JR: Good point! As one of the most visible and hardest-working animal rights activists, what’s the most important thing you’d like the public to know about human beings’ relationship with animals?
TH: I think that the most important thing is to look at animals as thinking, feeling beings— and not something that we can just toy with, or have around for purposes of ego or that sort of thing. Animals all have a job to do. Every being on our planet was born with a job, and unfortunately these animals, as apex predators, can be killers. They have to be treated very carefully. When you are out looking for an animal as a pet, be careful of what you choose! Be very careful and very knowledgeable about the animal that you bring into your life… because today, we do have access to almost everything.
JR: For the right amount of money, then yes it’s true that you can buy almost any animal as a captive. But there’s a reason why we keep going back to dogs and cats. When you take a domestic animal as a pet, you’ve let our ancestors do all the hard work. When you choose a wild animal as your companion, you’re doing all the work yourself.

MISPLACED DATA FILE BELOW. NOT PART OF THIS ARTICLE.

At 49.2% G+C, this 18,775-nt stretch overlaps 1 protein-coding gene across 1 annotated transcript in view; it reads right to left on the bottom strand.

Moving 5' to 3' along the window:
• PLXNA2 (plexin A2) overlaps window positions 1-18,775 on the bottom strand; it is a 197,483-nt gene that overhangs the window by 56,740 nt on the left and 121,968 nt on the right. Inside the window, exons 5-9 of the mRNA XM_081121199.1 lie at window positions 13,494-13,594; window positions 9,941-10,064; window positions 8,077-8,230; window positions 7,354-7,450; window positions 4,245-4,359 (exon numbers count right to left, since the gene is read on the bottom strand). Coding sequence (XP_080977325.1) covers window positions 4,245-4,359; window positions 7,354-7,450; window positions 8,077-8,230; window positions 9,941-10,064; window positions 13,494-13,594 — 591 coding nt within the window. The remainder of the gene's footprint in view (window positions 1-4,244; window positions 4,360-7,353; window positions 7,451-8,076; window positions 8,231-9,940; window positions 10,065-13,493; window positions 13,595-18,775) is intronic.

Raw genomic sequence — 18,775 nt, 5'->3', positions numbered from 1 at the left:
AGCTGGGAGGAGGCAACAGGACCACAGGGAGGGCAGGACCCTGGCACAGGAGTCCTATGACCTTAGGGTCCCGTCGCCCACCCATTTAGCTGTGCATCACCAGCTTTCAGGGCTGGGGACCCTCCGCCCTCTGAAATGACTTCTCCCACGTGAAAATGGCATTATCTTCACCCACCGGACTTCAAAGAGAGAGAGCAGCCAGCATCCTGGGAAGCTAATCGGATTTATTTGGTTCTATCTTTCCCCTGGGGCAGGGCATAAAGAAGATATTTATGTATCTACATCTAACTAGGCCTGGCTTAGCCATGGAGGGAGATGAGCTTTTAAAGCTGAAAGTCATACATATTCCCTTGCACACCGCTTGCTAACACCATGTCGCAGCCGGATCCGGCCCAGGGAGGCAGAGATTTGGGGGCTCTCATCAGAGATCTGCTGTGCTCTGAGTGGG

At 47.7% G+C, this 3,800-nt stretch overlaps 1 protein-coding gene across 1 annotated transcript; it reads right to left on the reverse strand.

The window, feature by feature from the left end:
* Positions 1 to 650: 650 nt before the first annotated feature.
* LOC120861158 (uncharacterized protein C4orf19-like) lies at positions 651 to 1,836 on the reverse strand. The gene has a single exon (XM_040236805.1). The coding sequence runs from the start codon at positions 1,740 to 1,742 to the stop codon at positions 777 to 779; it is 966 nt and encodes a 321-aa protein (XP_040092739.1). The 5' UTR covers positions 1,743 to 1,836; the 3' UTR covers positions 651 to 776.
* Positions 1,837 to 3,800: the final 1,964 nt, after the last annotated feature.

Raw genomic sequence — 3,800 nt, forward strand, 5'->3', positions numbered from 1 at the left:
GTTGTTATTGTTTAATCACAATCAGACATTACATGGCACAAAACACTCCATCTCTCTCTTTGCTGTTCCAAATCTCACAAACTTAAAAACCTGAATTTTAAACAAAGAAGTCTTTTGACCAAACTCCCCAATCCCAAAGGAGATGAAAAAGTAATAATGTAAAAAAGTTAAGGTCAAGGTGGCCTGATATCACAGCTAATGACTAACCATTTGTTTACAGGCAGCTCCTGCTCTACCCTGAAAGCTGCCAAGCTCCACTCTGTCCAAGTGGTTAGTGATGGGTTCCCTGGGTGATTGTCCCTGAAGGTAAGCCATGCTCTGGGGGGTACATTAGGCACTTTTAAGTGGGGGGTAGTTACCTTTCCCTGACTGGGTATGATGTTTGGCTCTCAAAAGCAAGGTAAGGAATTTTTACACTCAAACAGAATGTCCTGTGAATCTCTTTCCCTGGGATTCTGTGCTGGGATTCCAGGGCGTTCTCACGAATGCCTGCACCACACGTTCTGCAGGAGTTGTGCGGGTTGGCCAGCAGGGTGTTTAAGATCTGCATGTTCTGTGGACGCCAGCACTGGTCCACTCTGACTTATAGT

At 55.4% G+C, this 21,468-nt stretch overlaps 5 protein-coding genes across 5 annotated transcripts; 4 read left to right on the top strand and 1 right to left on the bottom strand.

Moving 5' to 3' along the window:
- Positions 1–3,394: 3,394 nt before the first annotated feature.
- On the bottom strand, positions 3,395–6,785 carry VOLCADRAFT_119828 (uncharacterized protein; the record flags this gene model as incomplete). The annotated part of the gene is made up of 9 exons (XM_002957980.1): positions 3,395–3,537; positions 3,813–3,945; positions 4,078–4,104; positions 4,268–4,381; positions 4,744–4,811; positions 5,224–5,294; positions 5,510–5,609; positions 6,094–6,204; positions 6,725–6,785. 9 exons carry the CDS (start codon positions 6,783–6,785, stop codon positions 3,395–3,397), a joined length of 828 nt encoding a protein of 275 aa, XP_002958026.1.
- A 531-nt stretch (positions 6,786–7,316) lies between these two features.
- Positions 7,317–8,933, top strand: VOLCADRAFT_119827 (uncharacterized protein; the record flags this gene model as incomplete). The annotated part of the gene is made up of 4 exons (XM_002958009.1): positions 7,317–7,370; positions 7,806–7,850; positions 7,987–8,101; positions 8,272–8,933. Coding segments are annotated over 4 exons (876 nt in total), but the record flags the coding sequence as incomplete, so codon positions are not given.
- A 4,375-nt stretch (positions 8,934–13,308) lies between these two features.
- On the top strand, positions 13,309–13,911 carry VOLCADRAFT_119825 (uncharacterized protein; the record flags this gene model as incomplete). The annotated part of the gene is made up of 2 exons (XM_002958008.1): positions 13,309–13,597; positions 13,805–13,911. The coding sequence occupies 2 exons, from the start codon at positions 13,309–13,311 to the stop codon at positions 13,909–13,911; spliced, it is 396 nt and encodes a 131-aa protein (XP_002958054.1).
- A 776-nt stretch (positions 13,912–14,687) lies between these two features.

TH: Also, when you buy an exotic animal, you’re really taking their life away from them. They should be out in the wild. It’s tragic. At Shambala we don’t have the animals in cages. They are in big areas. We try to give the animals some semblance of not being confined. We also have tours, but we control the numbers; We’re not open every day. We are only open one weekend a month for the tours. We feel like the animals are not beings that should be ogled or stared at. We take people on the tour, and we explain what the animal is like, and all of the issues that are involved with having an exotic animal. We try to educate everybody as much as we can, and remind them that they are not pets!
JR: How true. Thank you again for speaking with me!
Tippi by Tippi Hedren is now available from Harper Collins.